27 Oct 7 Ways to Prevent Alzheimer’s Disease
By STEPHANIE ECKELKAMP
“You may be able to reduce your risk of Alzheimer’s disease by a whopping 70 to 80 percent,” says Dr. Neal Barnard, president of the Physicians Committee for Responsible Medicine, the non-profit organizations that sponsored the first annual International Conference on Nutrition and the Brain in Washington DC.
Sixteen researchers presented compelling evidence about why the following seven habits could help warn off many neurological disorders, not just Alzheimer’s, that steal our mind.
Minimize your intake saturated and trans fats
These “bad” fats tend to increase blood cholesterol levels, which encourage the production of dangerous beta-amyloid plaques in the brain—a hallmark of Alzheimer’s disease. In the Chicago Health and Aging Study, people consuming the most saturated fat had triple the risk of developing Alzheimer’s disease.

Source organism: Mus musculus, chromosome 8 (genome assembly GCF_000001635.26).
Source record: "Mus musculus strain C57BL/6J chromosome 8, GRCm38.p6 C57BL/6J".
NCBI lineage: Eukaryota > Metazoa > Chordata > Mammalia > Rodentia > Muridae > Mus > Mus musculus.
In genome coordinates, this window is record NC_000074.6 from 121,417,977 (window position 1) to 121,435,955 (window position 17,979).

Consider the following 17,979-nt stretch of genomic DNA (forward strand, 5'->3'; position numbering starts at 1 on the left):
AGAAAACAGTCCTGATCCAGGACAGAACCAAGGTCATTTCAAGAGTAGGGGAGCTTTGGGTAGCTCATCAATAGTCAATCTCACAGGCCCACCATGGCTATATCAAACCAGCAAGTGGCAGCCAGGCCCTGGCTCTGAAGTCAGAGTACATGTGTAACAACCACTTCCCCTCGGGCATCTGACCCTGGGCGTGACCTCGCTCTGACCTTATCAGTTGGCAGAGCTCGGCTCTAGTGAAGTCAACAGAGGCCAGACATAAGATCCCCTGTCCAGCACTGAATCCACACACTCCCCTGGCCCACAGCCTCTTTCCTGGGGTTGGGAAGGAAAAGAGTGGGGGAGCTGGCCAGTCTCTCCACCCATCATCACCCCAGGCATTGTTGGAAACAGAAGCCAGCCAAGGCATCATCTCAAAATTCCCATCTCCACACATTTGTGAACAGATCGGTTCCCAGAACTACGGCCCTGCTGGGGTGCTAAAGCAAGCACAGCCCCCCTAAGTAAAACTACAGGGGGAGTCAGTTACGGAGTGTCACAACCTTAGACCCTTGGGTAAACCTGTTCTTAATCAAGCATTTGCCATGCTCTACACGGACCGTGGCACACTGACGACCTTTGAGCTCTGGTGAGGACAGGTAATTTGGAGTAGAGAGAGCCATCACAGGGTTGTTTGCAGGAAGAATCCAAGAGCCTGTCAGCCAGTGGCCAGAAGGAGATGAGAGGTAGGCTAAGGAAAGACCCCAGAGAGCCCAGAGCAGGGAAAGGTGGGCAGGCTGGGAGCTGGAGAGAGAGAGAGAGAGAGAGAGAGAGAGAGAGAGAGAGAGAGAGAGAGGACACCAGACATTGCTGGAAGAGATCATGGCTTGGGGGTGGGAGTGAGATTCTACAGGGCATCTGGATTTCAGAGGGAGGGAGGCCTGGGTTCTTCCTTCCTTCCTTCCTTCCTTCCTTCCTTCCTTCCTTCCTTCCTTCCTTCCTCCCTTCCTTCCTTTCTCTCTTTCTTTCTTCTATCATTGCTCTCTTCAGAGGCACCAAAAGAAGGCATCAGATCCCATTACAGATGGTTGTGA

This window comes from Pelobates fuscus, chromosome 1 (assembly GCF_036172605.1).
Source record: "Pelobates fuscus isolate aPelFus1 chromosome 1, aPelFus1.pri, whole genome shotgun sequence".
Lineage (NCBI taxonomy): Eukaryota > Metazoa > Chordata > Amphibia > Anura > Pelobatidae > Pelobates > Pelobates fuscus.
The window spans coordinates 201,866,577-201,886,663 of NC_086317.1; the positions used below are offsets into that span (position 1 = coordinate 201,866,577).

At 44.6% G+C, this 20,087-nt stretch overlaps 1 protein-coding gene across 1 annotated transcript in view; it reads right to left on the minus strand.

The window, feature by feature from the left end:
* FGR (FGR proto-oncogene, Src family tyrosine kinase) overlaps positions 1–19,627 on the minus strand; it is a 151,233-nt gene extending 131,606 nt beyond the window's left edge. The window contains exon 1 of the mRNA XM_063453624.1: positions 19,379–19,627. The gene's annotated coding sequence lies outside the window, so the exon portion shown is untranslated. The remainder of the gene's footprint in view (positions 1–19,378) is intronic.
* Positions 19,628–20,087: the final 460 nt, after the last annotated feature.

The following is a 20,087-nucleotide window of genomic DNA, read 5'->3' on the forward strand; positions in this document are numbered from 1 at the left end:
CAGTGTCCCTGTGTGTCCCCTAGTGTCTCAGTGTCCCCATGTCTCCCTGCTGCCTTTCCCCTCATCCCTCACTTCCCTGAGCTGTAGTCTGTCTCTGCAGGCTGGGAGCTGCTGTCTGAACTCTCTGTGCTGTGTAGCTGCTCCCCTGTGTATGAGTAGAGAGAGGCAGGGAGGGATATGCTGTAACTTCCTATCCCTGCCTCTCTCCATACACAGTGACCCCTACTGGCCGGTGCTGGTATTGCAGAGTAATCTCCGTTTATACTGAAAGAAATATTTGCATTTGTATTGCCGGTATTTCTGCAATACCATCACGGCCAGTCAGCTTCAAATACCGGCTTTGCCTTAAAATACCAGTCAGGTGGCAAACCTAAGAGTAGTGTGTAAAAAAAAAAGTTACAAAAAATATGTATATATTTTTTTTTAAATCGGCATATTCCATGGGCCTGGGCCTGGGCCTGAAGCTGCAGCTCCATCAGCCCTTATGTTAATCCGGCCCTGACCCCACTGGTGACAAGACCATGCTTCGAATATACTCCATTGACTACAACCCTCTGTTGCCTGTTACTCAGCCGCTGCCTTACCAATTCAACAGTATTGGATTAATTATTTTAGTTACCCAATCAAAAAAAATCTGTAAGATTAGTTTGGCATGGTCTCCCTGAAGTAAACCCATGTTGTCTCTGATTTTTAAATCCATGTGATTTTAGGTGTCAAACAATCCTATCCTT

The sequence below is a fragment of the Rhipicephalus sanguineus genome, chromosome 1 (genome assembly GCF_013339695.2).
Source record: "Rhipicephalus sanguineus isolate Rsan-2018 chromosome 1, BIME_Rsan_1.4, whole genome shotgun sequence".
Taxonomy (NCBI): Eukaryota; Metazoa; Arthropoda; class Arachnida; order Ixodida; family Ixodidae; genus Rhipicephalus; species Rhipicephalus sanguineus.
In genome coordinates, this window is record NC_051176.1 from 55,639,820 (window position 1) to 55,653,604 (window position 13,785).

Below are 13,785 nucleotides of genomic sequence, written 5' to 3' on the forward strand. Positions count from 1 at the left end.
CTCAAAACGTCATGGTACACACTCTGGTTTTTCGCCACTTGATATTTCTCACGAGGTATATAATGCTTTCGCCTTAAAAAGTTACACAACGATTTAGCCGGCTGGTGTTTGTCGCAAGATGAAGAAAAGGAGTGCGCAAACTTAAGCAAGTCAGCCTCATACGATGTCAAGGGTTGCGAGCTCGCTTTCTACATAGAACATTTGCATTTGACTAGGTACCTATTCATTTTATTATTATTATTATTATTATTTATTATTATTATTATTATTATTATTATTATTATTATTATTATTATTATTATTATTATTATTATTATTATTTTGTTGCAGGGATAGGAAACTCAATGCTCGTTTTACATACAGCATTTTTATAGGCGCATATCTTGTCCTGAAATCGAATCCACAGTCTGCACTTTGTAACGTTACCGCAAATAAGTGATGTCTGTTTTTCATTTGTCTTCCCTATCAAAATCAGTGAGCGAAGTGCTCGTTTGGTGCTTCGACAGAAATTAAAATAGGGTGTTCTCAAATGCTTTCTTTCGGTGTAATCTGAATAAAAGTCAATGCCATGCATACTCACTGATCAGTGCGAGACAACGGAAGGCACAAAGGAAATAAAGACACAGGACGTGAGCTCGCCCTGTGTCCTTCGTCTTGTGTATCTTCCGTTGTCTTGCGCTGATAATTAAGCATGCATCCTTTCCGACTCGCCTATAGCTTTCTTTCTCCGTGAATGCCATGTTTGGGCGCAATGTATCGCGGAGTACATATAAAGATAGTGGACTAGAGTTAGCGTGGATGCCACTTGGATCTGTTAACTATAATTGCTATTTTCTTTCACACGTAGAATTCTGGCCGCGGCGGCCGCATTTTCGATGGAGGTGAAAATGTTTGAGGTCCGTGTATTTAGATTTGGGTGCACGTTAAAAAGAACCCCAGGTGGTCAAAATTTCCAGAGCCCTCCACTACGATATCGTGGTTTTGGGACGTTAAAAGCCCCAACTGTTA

Vegetables, legumes, fruits, and whole grains should be staples in your diet
These foods are rich in vitamins and minerals that protect the brain such as vitamin B6 and folate. The Chicago Health and Aging Study found that a high intake of fruits and vegetables was associated with a reduced risk of cognitive decline. A plant-rich diet also reduces your risk of obesity and type 2 diabetes, both of which can play a role in Alzheimer’s disease.
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